When Ian chooses anything that he’s going to do, he leans in; committing to his craft and being relentless when chasing his vision. But this level of confidence was something he had to foster in order to outgrow childhood insecurities. 

“It’s important to realize that if you are not good at something, it doesn’t mean that you’re not good at everything.”

Ian believes that when others grow up being consistently told that they aren’t good at something, this mentality can expand to other aspects of their lives, limiting their potential. Everyone is unique and should focus on their thing. 

After a career-shaking injury, Ian realized that commercial photography wasn’t going to cut it if he wanted to use and maintain his true potential. He sat down and focused on a new unique idea.

“I remember seeing a photobooth for the first time. This thing looks authentic, it looks original. The moment you hear it start operating, you can hear it whirling, and I remember getting my strip and being like ‘this is incredible.'”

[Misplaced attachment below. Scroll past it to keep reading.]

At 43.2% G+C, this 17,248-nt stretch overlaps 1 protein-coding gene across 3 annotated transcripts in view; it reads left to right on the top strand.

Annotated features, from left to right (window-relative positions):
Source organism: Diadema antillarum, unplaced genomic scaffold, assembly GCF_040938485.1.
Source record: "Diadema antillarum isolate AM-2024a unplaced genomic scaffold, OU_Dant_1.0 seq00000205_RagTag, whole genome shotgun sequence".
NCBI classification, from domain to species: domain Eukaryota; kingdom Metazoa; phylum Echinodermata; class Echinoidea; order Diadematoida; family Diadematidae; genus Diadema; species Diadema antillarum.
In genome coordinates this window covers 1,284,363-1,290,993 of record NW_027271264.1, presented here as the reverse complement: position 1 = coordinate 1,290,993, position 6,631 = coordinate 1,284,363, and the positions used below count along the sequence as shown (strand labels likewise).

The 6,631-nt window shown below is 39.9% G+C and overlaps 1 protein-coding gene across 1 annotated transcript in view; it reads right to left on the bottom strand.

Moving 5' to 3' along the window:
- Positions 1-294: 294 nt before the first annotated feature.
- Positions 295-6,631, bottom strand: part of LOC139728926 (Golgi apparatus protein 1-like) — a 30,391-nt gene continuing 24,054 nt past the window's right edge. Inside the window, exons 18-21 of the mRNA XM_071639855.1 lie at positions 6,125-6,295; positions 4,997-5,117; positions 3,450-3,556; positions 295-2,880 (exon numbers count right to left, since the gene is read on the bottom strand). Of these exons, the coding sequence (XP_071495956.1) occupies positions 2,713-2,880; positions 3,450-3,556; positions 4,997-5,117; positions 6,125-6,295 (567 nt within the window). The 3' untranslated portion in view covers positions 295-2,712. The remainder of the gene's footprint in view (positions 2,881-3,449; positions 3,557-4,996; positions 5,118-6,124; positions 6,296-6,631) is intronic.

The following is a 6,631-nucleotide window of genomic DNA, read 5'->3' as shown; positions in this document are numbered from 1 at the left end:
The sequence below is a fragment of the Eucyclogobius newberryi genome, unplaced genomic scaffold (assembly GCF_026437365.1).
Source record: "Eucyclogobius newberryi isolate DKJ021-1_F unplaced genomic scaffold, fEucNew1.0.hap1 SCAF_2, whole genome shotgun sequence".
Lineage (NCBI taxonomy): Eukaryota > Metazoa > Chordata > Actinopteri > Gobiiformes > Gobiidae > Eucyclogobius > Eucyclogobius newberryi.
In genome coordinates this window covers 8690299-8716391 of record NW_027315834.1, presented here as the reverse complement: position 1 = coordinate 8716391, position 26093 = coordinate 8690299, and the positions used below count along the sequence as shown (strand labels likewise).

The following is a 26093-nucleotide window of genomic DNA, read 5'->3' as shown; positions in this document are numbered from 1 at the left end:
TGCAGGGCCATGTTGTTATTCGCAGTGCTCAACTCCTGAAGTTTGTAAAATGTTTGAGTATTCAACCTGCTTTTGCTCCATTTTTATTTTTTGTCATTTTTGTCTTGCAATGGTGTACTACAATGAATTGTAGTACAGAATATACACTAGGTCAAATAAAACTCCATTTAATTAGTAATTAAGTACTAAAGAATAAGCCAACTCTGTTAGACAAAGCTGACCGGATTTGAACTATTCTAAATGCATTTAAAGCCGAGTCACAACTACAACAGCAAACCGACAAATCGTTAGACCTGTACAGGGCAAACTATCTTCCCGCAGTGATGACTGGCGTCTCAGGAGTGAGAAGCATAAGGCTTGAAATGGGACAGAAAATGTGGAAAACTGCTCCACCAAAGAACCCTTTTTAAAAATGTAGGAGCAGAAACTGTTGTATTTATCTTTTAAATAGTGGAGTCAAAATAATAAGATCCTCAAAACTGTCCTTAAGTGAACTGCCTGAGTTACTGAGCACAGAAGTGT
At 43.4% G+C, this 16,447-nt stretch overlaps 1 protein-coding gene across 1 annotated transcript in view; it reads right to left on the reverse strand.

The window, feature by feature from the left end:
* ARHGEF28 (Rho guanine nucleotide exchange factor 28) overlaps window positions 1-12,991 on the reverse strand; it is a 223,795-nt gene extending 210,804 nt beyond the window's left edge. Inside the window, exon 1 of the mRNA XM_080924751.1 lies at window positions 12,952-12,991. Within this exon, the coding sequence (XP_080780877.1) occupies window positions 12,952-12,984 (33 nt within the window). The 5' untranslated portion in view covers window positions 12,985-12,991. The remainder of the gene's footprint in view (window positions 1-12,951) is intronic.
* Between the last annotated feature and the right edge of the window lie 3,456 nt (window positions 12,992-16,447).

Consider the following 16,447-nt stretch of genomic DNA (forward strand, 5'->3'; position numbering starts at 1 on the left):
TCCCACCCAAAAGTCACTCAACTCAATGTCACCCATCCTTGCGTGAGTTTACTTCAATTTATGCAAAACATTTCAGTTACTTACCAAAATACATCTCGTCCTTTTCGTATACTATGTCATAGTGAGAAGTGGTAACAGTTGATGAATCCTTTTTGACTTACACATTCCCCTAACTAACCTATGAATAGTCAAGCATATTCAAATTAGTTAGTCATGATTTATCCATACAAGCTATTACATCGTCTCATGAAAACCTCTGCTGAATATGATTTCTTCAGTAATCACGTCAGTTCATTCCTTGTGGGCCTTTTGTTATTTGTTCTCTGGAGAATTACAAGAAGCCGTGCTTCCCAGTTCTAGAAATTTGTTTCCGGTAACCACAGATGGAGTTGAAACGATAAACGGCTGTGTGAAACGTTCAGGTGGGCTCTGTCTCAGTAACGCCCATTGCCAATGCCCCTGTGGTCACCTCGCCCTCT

With a passion and talent for tintype photography, an older, analog craft that involves manually taking and developing pictures, Ian promised himself that he would figure out a way to acquire an analog photo booth and make it a consistent stream of income. 

Before he knew it, his first booth was placed in a bar for those to enjoy analog photography. But this win came after multiple losses. Some places didn’t see the value of turning back the clock—embracing a time when society wasn’t dominated by digital technology and admiring the unique process of physically capturing a moment. Ian wasn’t phased one bit, as he knew that with resilience, he would find someone who would see his vision—see the booth how he sees others, for their strengths and uniqueness, not their weaknesses.

Ian continues practicing photography, but is now committed to renting and maintaining his photobooths to those interested in filling their location with a unique experience. 

“This year I made a way for people to have physical lasting photographs for generations to come.”

What did you make this year?

This story is a part of a series highlighting building a life that you’re proud of—honouring the lives that people make for themselves outside of their finances.

To follow this series, click here to watch the rest of the collection. 

This year I made a way for people to have physical lasting photographs for generations to come.

— Ian Azariah
More help with taxes, more confidence to file.